At 2.40am, Ibush Berisha drove the family's white car across the border and over a mine. There was an explosion that threw the car in the air, killing his wife and three of his children instantly and critically wounding his mother and middle son. Relatives travelling in a tractor trailer behind the car watched in horror, then attempted to rescue the victims.
"The moment the mine exploded the children and their mother were thrown far away," said Ibush, who was exhausted from his journey and in shock at its horrific end.
"The people still in the car were badly injured, having difficulty breathing and I tried to give them heart massage. The others were scattered around, one on this side, one on the other side, 10 metres or 15 metres away from the car. I don't know where my boy is."
Back at the border, Mustafa Berisha, his brother, waited for news of the family's dead. We said that Besnik, 11, had been rushed to an Italian Red Cross field hospital 12 miles away with facial injuries. It later emerged he also had severe trauma to his head.
"He is alive?" Mustafa asked, starting to weep. We did not know, but we drove him to the camp, where Italian doctors told us that Besnik - until then known only as "Unidentified Patient, aged about 14" - had been evacuated by helicopter to Tirana. The prognosis was not good.
Ibush's mother, Nasmije, died in an ambulance on the way to Kukes hospital, her son, at her side.
He had already lost his wife Hajrie, 34, his only daughter Lavdie, 15 - her name means glory in Albanian - his eldest son Flamur, 13, who was handicapped, and his son, Dritan, 10.
"I didn't see the moment the car exploded, I just heard the noise," said Mustafa, who was in the trailer.
He was left yesterday trying to recover the bodies of his nephews and niece - the Serbs, not content with killing the family, were refusing to let the survivors recover the children's corpses.
"My daughter and two sons have been left on the other side of the border," said Ibush. "We carried the first three out, but when we went back to take the others, the Serbian police forbade us to do so on the pretext that the area was mined."
Hajrie's mutilated body lay in a medical tent at the border yesterday, covered in a grey blanket.
Since the Albanian border police could not, or would not help, Mustafa courageously walked back, against the flow of terrified, exhausted refugees, to the Serbian side to demand the return of the children's bodies.
We watched him walk alone, fearful yet hopeful that the Serbs would do the right thing. But when he returned a few minutes later, he brought a grim message: there was really only one body left - the others were in pieces, as Ibush feared - and it had been taken to the morgue in Prizren. Mustafa could collect it - if he could find a car to take him back.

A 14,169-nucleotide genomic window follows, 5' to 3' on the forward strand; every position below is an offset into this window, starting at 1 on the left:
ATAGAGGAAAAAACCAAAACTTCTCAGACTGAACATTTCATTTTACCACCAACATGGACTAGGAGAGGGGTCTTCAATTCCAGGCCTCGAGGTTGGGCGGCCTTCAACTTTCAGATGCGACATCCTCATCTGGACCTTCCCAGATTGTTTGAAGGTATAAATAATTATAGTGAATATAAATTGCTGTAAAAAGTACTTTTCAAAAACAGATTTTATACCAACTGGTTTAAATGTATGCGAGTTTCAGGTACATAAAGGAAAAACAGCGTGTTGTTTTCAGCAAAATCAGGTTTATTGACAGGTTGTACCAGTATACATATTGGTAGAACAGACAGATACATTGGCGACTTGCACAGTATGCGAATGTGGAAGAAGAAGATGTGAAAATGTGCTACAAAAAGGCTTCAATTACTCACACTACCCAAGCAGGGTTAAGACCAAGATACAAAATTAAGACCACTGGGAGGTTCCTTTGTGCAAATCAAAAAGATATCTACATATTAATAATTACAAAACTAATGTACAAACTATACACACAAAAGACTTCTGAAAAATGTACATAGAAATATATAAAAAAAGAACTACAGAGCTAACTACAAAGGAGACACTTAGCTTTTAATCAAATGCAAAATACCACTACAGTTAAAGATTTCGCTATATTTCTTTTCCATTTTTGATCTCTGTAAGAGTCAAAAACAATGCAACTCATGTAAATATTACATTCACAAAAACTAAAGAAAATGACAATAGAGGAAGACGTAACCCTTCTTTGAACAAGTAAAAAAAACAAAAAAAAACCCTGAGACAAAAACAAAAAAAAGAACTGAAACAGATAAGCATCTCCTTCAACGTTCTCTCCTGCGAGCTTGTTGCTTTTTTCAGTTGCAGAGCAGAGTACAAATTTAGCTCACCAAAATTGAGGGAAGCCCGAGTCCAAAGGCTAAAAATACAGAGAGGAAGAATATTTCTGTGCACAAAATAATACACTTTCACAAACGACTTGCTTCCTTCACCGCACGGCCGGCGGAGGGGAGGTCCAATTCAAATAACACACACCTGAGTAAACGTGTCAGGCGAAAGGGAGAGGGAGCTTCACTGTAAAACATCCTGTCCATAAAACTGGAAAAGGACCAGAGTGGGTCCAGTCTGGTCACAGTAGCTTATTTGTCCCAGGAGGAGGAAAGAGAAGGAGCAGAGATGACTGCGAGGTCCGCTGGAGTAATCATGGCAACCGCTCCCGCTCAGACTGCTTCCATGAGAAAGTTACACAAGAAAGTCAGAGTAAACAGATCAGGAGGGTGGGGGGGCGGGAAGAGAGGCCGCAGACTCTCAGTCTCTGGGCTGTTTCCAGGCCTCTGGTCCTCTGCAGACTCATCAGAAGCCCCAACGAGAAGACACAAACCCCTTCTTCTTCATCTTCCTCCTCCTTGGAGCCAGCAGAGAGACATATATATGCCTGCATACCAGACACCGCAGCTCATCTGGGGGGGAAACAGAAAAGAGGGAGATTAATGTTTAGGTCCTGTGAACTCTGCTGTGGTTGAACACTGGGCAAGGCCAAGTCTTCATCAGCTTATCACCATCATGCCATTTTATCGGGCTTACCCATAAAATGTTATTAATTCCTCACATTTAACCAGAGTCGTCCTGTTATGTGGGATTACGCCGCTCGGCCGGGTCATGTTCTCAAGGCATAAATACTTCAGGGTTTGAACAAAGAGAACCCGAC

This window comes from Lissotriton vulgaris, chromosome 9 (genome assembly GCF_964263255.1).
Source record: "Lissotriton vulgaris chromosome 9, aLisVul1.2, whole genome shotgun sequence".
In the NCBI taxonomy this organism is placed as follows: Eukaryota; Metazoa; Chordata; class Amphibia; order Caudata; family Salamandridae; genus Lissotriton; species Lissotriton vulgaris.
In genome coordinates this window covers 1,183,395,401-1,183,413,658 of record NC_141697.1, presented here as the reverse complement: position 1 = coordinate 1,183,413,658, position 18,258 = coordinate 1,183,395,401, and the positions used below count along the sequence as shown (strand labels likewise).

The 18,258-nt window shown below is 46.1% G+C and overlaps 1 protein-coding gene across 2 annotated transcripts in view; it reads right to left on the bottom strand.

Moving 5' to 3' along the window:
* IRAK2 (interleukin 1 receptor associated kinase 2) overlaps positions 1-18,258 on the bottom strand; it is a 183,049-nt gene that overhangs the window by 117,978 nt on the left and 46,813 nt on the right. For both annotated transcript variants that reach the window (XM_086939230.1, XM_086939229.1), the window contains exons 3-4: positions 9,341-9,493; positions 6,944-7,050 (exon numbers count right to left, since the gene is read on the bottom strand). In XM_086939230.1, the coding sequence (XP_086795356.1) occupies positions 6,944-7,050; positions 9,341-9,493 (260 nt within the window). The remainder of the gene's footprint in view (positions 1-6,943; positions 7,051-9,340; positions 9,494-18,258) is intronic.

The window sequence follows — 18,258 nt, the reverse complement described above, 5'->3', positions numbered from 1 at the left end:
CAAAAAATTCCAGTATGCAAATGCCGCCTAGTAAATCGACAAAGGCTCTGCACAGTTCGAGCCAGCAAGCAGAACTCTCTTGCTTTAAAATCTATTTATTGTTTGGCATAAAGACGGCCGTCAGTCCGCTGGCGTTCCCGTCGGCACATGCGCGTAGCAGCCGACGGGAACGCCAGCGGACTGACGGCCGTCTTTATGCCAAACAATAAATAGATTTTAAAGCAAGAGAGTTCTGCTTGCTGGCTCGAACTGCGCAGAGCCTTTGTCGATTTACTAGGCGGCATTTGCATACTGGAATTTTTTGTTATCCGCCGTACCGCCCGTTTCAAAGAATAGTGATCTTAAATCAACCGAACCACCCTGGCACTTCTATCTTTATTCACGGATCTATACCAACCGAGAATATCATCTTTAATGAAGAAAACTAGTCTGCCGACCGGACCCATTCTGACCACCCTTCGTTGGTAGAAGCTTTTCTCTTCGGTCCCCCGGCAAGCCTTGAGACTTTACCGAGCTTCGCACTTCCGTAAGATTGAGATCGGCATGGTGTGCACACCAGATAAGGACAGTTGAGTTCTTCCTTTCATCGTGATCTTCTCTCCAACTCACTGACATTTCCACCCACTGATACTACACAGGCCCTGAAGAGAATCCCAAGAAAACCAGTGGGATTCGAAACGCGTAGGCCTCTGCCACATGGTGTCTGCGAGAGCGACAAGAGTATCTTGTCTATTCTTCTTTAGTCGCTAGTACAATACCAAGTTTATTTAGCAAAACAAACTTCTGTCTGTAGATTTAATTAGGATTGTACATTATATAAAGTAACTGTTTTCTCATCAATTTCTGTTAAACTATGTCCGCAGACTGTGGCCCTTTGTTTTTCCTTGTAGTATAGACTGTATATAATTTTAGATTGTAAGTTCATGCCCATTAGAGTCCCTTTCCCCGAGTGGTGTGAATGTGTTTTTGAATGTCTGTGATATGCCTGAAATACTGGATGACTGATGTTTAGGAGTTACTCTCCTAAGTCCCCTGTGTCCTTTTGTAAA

By then, however, he was too frightened to return 20km into Serbian territory. Instead he waited in the rain for an ambulance to collect Hajrie's body. "I know that in war there are victims, but it is so hard when it happens to you," he said. "Lavdie was such a good girl, she did all the chores without ever complaining, and she was good at school too," he continued, refusing an offer of food, despite having spent two days on the road without eating or sleeping.
"Besnik was riding on the tractor at first, but we picked up so many people along the road that the trailer filled up and I sent him to travel in the car, saying he would be better there. He refused to go at first," Mustafa said, tears welling. "I met so many people in a critical state and I couldn't leave them there, so I put them in the trailer."
It was a typical Kosovan gesture. These people have shown the very best side of human nature, despite being forced from their homes at gunpoint, robbed, beaten and, in the case of many of the women, raped
On Saturday, journalists attended the simple, sombre funeral of a woman tortured by the Serbs because her son was believed to be a Kosovan rebel. She was found by other Kosovars, her wrists broken, and brought to Albania, where she died. She was buried by her compatriots, though they did not know her name.
"I was so afraid, when we reached the border, that the Serbs might split up the family, separate the men from the women, that was the only fear I had, I didn't think about a mine in the road," Mustafa said. "Before the mine exploded, four or five Serb policemen stopped us and searched us for money and documents - they wanted 200 deutschmarks to let us go."
After the explosion: "The Serbs came to us immediately, and said `Why did you drive over the mine? You must go now and you are lucky, because it could have been worse'."
The answer comes from Ibush. "There was no warning on the road to tell us this zone was mined, and no one said this to us," he explained.
The Berishas' story is not so different from those of thousands of compatriots murdered, brutalised, humiliated and expelled by President Slobodan Milosevic's forces. "We left on Friday at 6pm. An hour before the Serbs came with guns and ordered us to leave," Mustafa explained.
Hitting the mine, that added tragedy, is all that distinguishes them from the 296,456 other Kosovars who have crossed the Morini border post in the past three weeks.
All we can hope is that one day the Serbian people, in whose names these many crimes are being committed, will understand and accept the evil done by Mr Milosevic. And that the people of Kosovo will somehow see justice and their right to live in peace, in their own land, prevail over tyranny. But, of course, it will all come too late for the Berisha family.Reuse content